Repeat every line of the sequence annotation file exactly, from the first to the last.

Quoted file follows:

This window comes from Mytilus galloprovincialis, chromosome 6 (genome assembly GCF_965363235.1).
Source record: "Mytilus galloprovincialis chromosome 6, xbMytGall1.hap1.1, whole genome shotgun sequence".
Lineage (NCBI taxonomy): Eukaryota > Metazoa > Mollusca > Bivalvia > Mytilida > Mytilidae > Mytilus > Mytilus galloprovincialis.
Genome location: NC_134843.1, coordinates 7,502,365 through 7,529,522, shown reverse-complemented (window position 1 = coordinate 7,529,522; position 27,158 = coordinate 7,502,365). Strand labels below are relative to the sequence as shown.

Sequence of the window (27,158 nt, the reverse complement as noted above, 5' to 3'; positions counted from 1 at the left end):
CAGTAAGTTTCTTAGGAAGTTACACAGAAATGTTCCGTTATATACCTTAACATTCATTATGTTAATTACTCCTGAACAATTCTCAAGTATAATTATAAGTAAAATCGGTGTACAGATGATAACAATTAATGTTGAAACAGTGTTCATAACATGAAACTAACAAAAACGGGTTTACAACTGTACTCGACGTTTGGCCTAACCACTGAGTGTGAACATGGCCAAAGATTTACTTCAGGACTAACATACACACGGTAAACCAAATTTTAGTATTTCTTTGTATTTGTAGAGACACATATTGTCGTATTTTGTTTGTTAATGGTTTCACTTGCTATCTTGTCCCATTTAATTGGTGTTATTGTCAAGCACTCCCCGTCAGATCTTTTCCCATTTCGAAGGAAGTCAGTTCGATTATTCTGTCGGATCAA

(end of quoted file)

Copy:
This window comes from Mytilus galloprovincialis, chromosome 6 (genome assembly GCF_965363235.1).
Source record: "Mytilus galloprovincialis chromosome 6, xbMytGall1.hap1.1, whole genome shotgun sequence".
Lineage (NCBI taxonomy): Eukaryota > Metazoa > Mollusca > Bivalvia > Mytilida > Mytilidae > Mytilus > Mytilus galloprovincialis.
Genome location: NC_134843.1, coordinates 7,502,365 through 7,529,522, shown reverse-complemented (window position 1 = coordinate 7,529,522; position 27,158 = coordinate 7,502,365). Strand labels below are relative to the sequence as shown.

Sequence of the window (27,158 nt, the reverse complement as noted above, 5' to 3'; positions counted from 1 at the left end):
CAGTAAGTTTCTTAGGAAGTTACACAGAAATGTTCCGTTATATACCTTAACATTCATTATGTTAATTACTCCTGAACAATTCTCAAGTATAATTATAAGTAAAATCGGTGTACAGATGATAACAATTAATGTTGAAACAGTGTTCATAACATGAAACTAACAAAAACGGGTTTACAACTGTACTCGACGTTTGGCCTAACCACTGAGTGTGAACATGGCCAAAGATTTACTTCAGGACTAACATACACACGGTAAACCAAATTTTAGTATTTCTTTGTATTTGTAGAGACACATATTGTCGTATTTTGTTTGTTAATGGTTTCACTTGCTATCTTGTCCCATTTAATTGGTGTTATTGTCAAGCACTCCCCGTCAGATCTTTTCCCATTTCGAAGGAAGTCAGTTCGATTATTCTGTCGGATCAA